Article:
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This Assassin Only Kills If Its Victim Strikes First

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Letting your opponent land the first blow usually isn’t a surefire strategy for winning a fight, but for one insect predator, it’s the only way to come out on top.

As their name might suggest, assassin bugs are formidable killers. They’ve got a long proboscis that they use to stab prey, inject a tissue-liquefying toxic saliva and suck the pre-digested innards out for consumption. It’s like a harpoon, syringe, and straw all in one. 

When brute strength and poison aren’t enough to make the kill or get out of trouble with their own predators, the bugs have a few other tricks. One species wears its victims’ flesh as a disguise. When it’s finished with its meals, the assassin tosses the drained carcasses onto its sticky back, building a cloak of corpses that disguises the bug and protects it from spiders. 

Another species hunts spiders instead of hiding from them, and plucks the strands of their webs to mimic the vibrations of struggling prey. When the spider rushes over expecting a meal—Pow! Toxic proboscis sneak attack!—it becomes one instead. 

Scientists have just discovered a different sort of tactic used by the species Ptilocnemus lemur, which hunts ants. It also deceives its quarry, but uses one of its own legs as a lure and lets an ant attack it before going in for the kill.

The assassin bug begins by waving one of its bristly hind legs around to attract nearby ants. Unlike all the other lurer hunters that the researchers know of, the assassin doesn’t strike when an ant gets within range, or even when it touches or grasps the bait. It just waits.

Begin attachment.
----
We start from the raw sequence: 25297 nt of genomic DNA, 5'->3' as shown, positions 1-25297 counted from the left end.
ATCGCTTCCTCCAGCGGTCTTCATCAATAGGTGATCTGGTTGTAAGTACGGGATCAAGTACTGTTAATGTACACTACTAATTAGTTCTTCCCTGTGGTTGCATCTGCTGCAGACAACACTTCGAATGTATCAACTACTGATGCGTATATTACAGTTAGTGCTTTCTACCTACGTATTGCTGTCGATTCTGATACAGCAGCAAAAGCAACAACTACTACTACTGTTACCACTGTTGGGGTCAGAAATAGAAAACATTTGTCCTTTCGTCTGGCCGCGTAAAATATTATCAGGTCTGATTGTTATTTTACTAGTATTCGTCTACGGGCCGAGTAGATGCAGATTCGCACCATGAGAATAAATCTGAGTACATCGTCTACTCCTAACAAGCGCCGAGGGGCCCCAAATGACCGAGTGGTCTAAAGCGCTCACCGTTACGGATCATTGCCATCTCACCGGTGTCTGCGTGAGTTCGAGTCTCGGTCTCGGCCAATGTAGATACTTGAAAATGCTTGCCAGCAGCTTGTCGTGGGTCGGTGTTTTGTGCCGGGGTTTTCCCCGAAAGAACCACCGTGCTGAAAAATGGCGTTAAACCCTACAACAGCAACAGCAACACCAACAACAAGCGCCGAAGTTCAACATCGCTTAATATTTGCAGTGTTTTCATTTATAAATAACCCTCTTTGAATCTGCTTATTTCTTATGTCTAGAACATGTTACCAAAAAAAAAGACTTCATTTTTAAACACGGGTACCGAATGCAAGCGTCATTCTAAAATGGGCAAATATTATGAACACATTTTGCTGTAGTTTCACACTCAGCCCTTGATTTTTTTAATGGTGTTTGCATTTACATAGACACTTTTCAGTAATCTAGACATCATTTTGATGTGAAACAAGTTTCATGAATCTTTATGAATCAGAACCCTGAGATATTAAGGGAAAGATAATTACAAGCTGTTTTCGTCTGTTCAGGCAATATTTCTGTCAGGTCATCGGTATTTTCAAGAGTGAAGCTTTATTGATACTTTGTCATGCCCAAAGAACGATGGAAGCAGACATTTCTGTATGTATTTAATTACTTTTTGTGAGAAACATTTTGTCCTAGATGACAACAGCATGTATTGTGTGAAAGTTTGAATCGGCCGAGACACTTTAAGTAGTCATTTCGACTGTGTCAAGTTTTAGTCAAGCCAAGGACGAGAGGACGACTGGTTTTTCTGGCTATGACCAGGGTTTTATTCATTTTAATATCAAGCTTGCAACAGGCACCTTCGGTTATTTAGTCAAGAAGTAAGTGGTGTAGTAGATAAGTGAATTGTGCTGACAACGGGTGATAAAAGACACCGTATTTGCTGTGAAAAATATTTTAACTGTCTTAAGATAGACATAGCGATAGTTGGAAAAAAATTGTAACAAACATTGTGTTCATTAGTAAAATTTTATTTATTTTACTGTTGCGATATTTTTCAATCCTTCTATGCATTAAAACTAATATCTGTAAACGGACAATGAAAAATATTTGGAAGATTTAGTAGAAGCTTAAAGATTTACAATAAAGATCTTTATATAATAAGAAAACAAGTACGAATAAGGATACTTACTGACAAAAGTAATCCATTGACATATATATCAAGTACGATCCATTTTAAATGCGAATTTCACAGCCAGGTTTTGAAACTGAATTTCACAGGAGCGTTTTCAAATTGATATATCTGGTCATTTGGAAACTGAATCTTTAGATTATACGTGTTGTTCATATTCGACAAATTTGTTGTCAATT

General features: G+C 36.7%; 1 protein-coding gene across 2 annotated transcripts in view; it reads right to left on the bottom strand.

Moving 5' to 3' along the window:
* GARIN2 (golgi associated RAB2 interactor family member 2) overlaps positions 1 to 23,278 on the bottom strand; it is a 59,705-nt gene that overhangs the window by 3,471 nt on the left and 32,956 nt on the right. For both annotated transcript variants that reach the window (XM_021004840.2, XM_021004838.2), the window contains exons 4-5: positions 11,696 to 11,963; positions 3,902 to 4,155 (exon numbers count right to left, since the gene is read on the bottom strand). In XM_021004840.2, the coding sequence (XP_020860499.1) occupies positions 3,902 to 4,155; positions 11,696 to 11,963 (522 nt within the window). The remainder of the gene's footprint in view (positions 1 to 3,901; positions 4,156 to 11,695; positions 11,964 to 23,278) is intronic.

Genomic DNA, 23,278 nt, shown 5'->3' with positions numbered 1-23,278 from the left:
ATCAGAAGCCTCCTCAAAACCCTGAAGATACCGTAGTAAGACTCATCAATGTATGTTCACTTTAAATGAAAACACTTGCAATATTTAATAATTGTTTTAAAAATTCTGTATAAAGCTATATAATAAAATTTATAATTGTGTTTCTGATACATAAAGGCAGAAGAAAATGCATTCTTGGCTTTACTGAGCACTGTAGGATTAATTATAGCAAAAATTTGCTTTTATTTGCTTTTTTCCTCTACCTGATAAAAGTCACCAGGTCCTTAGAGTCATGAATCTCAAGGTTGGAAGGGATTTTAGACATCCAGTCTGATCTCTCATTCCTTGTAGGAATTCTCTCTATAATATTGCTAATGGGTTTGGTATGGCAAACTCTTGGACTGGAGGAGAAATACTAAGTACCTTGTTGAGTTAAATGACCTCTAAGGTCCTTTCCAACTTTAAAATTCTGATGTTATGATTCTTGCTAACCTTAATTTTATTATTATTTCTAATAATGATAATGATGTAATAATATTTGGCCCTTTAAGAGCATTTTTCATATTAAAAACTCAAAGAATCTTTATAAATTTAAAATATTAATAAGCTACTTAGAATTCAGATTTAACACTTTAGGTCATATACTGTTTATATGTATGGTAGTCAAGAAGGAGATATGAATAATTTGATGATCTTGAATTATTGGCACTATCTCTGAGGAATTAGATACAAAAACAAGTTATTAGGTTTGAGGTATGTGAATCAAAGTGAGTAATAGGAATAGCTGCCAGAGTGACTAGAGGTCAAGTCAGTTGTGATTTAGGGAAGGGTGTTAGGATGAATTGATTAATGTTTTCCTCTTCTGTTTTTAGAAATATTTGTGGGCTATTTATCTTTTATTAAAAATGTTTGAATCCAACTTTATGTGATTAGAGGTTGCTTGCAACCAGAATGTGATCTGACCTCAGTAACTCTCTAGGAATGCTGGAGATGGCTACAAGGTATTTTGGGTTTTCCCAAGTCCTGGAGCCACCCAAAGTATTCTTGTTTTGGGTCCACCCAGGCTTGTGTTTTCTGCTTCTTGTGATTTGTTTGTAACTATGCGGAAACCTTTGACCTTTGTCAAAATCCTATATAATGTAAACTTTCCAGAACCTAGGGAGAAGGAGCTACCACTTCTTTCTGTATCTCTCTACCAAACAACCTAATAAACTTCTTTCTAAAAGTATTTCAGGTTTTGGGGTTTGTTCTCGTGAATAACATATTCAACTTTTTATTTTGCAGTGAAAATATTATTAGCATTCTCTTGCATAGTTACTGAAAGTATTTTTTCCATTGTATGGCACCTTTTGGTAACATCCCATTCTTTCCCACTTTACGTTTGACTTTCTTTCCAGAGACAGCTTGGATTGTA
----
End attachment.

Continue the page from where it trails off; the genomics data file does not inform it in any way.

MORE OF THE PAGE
Finally, when—and only when—the ant firmly grips the bug’s leg and either attempts to sting it or drag it away, the assassin leaps into action. With the ant still hanging on to its leg, P. lemur lifts itself up and swivels 180 degrees on its “knee” joint. Now its body is above the ant, and perfectly positioned to attack a weak point in the prey’s hardened exoskeleton—a soft membrane between the head and thorax. 

Proboscis goes in. Nutritious goo comes out. 

As the researchers, led by Australian ecologist Matthew Bulbert, watched, the assassins successfully killed 81 percent of the ants that fell for their trick. In almost 500 of these attacks, though, not one assassin bug died. 

Ants are dangerous game and adept insect killers themselves. Some species are also several times bigger than the assassin bugs. Using its own leg as bait with them would seem to put the assassin in harm’s way, but Bulbert and his team think the seemingly risky strategy of letting the ant bite first actually reduces the bug's chances of getting hurt. 

By presenting its leg and waiting until the ant latches on, the assassin has tricked the ant into concentrating all its offensive traits—its size, its jaws and its venom—onto one body part. Once the ant attempts to claim its meal, its entire arsenal is occupied, and it's unable to defend itself from an quick counter-attack that comes from above and behind its head. By taking a blow to the leg, the assassin bug turns the hunter into the hunted “unopposed and essentially risk free,” the researchers say. 

Crafty and effective as it is, the strategy also has some constraints. Only 2.5 percent of the ants that the researchers saw actually grabbed the assassin bugs’ legs. But the slim chance of an ant falling for the trick, Bulbert thinks, is offset by their size. The average ant that the assassins preyed on was one to two times larger than its killers, and could feasibly provide enough food to keep an assassin going through some lean times. In some cases, the ants were as much as five times bigger than the assassin, and the bug lost all contact with the ground when it flipped over on top of its prey and had to ride on the ant’s back until it died. 

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Animals